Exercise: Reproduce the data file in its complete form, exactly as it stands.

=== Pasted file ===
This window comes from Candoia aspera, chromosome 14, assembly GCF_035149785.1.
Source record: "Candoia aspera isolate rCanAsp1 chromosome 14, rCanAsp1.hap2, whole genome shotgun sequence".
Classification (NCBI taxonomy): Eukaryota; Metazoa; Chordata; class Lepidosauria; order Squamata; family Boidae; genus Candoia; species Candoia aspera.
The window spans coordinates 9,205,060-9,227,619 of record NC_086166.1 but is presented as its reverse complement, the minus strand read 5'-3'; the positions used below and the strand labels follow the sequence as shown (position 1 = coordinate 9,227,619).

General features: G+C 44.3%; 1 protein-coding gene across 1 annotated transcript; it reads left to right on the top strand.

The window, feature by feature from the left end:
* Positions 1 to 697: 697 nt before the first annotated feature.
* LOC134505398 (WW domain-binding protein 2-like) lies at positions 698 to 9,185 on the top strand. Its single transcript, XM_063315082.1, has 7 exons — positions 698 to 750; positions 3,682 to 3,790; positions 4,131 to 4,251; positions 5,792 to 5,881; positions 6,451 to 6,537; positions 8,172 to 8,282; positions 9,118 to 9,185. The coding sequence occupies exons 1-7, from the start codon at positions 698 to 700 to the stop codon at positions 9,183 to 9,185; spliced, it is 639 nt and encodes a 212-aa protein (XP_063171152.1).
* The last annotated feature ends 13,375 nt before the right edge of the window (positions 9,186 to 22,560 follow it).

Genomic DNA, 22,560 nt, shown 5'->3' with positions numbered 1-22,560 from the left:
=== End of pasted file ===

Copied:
This window comes from Candoia aspera, chromosome 14, assembly GCF_035149785.1.
Source record: "Candoia aspera isolate rCanAsp1 chromosome 14, rCanAsp1.hap2, whole genome shotgun sequence".
Classification (NCBI taxonomy): Eukaryota; Metazoa; Chordata; class Lepidosauria; order Squamata; family Boidae; genus Candoia; species Candoia aspera.
The window spans coordinates 9,205,060-9,227,619 of record NC_086166.1 but is presented as its reverse complement, the minus strand read 5'-3'; the positions used below and the strand labels follow the sequence as shown (position 1 = coordinate 9,227,619).

General features: G+C 44.3%; 1 protein-coding gene across 1 annotated transcript; it reads left to right on the top strand.

The window, feature by feature from the left end:
* Positions 1 to 697: 697 nt before the first annotated feature.
* LOC134505398 (WW domain-binding protein 2-like) lies at positions 698 to 9,185 on the top strand. Its single transcript, XM_063315082.1, has 7 exons — positions 698 to 750; positions 3,682 to 3,790; positions 4,131 to 4,251; positions 5,792 to 5,881; positions 6,451 to 6,537; positions 8,172 to 8,282; positions 9,118 to 9,185. The coding sequence occupies exons 1-7, from the start codon at positions 698 to 700 to the stop codon at positions 9,183 to 9,185; spliced, it is 639 nt and encodes a 212-aa protein (XP_063171152.1).
* The last annotated feature ends 13,375 nt before the right edge of the window (positions 9,186 to 22,560 follow it).

Genomic DNA, 22,560 nt, shown 5'->3' with positions numbered 1-22,560 from the left: